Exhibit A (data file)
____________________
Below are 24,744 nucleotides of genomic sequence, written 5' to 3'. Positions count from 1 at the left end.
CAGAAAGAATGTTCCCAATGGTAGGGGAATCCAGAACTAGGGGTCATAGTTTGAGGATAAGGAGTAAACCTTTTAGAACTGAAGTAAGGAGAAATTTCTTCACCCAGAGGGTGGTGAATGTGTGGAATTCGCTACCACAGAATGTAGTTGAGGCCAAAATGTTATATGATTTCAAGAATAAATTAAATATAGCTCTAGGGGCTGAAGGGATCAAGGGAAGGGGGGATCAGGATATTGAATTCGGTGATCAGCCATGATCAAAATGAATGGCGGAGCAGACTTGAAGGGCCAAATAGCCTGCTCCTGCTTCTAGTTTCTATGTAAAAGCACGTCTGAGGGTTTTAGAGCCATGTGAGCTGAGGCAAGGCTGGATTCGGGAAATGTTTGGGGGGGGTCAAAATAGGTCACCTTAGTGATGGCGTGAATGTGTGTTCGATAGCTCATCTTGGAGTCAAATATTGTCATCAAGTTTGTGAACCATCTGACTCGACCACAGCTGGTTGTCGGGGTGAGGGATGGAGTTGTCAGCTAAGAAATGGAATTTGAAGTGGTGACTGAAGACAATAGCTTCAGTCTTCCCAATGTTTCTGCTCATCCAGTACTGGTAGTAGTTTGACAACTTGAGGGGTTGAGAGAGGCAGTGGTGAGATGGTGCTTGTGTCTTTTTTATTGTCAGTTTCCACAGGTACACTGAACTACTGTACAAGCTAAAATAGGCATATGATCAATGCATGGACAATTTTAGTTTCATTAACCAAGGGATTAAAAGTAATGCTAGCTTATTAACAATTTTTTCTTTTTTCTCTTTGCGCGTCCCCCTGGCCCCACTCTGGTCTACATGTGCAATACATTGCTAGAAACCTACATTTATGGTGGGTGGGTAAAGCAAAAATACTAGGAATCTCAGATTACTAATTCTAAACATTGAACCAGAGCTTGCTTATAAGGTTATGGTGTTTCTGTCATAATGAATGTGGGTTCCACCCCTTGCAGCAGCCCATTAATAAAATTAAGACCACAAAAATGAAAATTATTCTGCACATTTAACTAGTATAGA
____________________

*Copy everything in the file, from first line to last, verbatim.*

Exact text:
Below are 24,744 nucleotides of genomic sequence, written 5' to 3'. Positions count from 1 at the left end.
CAGAAAGAATGTTCCCAATGGTAGGGGAATCCAGAACTAGGGGTCATAGTTTGAGGATAAGGAGTAAACCTTTTAGAACTGAAGTAAGGAGAAATTTCTTCACCCAGAGGGTGGTGAATGTGTGGAATTCGCTACCACAGAATGTAGTTGAGGCCAAAATGTTATATGATTTCAAGAATAAATTAAATATAGCTCTAGGGGCTGAAGGGATCAAGGGAAGGGGGGATCAGGATATTGAATTCGGTGATCAGCCATGATCAAAATGAATGGCGGAGCAGACTTGAAGGGCCAAATAGCCTGCTCCTGCTTCTAGTTTCTATGTAAAAGCACGTCTGAGGGTTTTAGAGCCATGTGAGCTGAGGCAAGGCTGGATTCGGGAAATGTTTGGGGGGGGTCAAAATAGGTCACCTTAGTGATGGCGTGAATGTGTGTTCGATAGCTCATCTTGGAGTCAAATATTGTCATCAAGTTTGTGAACCATCTGACTCGACCACAGCTGGTTGTCGGGGTGAGGGATGGAGTTGTCAGCTAAGAAATGGAATTTGAAGTGGTGACTGAAGACAATAGCTTCAGTCTTCCCAATGTTTCTGCTCATCCAGTACTGGTAGTAGTTTGACAACTTGAGGGGTTGAGAGAGGCAGTGGTGAGATGGTGCTTGTGTCTTTTTTATTGTCAGTTTCCACAGGTACACTGAACTACTGTACAAGCTAAAATAGGCATATGATCAATGCATGGACAATTTTAGTTTCATTAACCAAGGGATTAAAAGTAATGCTAGCTTATTAACAATTTTTTCTTTTTTCTCTTTGCGCGTCCCCCTGGCCCCACTCTGGTCTACATGTGCAATACATTGCTAGAAACCTACATTTATGGTGGGTGGGTAAAGCAAAAATACTAGGAATCTCAGATTACTAATTCTAAACATTGAACCAGAGCTTGCTTATAAGGTTATGGTGTTTCTGTCATAATGAATGTGGGTTCCACCCCTTGCAGCAGCCCATTAATAAAATTAAGACCACAAAAATGAAAATTATTCTGCACATTTAACTAGTATAGA